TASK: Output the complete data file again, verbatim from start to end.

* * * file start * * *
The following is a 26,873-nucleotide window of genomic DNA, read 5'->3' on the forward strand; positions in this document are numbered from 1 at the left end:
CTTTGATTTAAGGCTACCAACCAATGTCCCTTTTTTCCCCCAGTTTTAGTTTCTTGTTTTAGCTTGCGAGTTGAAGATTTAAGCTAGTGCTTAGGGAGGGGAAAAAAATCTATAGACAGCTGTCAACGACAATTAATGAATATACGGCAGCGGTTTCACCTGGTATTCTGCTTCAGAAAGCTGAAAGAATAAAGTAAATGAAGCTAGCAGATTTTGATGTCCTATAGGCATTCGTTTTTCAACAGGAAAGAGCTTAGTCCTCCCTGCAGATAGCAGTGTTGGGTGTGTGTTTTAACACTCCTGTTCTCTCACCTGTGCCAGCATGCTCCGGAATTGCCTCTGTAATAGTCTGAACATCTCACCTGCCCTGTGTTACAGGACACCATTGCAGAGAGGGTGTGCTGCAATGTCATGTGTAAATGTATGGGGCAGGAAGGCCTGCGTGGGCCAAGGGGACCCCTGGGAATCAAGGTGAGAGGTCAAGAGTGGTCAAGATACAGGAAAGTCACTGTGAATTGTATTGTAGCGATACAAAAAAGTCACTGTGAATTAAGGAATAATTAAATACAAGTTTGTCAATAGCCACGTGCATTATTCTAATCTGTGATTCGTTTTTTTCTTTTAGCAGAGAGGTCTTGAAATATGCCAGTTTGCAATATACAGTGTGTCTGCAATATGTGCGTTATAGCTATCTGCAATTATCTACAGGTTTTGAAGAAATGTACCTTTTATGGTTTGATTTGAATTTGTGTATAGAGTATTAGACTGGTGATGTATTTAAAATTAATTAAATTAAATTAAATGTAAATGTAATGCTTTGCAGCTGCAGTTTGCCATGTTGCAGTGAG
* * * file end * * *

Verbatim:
The following is a 26,873-nucleotide window of genomic DNA, read 5'->3' on the forward strand; positions in this document are numbered from 1 at the left end:
CTTTGATTTAAGGCTACCAACCAATGTCCCTTTTTTCCCCCAGTTTTAGTTTCTTGTTTTAGCTTGCGAGTTGAAGATTTAAGCTAGTGCTTAGGGAGGGGAAAAAAATCTATAGACAGCTGTCAACGACAATTAATGAATATACGGCAGCGGTTTCACCTGGTATTCTGCTTCAGAAAGCTGAAAGAATAAAGTAAATGAAGCTAGCAGATTTTGATGTCCTATAGGCATTCGTTTTTCAACAGGAAAGAGCTTAGTCCTCCCTGCAGATAGCAGTGTTGGGTGTGTGTTTTAACACTCCTGTTCTCTCACCTGTGCCAGCATGCTCCGGAATTGCCTCTGTAATAGTCTGAACATCTCACCTGCCCTGTGTTACAGGACACCATTGCAGAGAGGGTGTGCTGCAATGTCATGTGTAAATGTATGGGGCAGGAAGGCCTGCGTGGGCCAAGGGGACCCCTGGGAATCAAGGTGAGAGGTCAAGAGTGGTCAAGATACAGGAAAGTCACTGTGAATTGTATTGTAGCGATACAAAAAAGTCACTGTGAATTAAGGAATAATTAAATACAAGTTTGTCAATAGCCACGTGCATTATTCTAATCTGTGATTCGTTTTTTTCTTTTAGCAGAGAGGTCTTGAAATATGCCAGTTTGCAATATACAGTGTGTCTGCAATATGTGCGTTATAGCTATCTGCAATTATCTACAGGTTTTGAAGAAATGTACCTTTTATGGTTTGATTTGAATTTGTGTATAGAGTATTAGACTGGTGATGTATTTAAAATTAATTAAATTAAATTAAATGTAAATGTAATGCTTTGCAGCTGCAGTTTGCCATGTTGCAGTGAG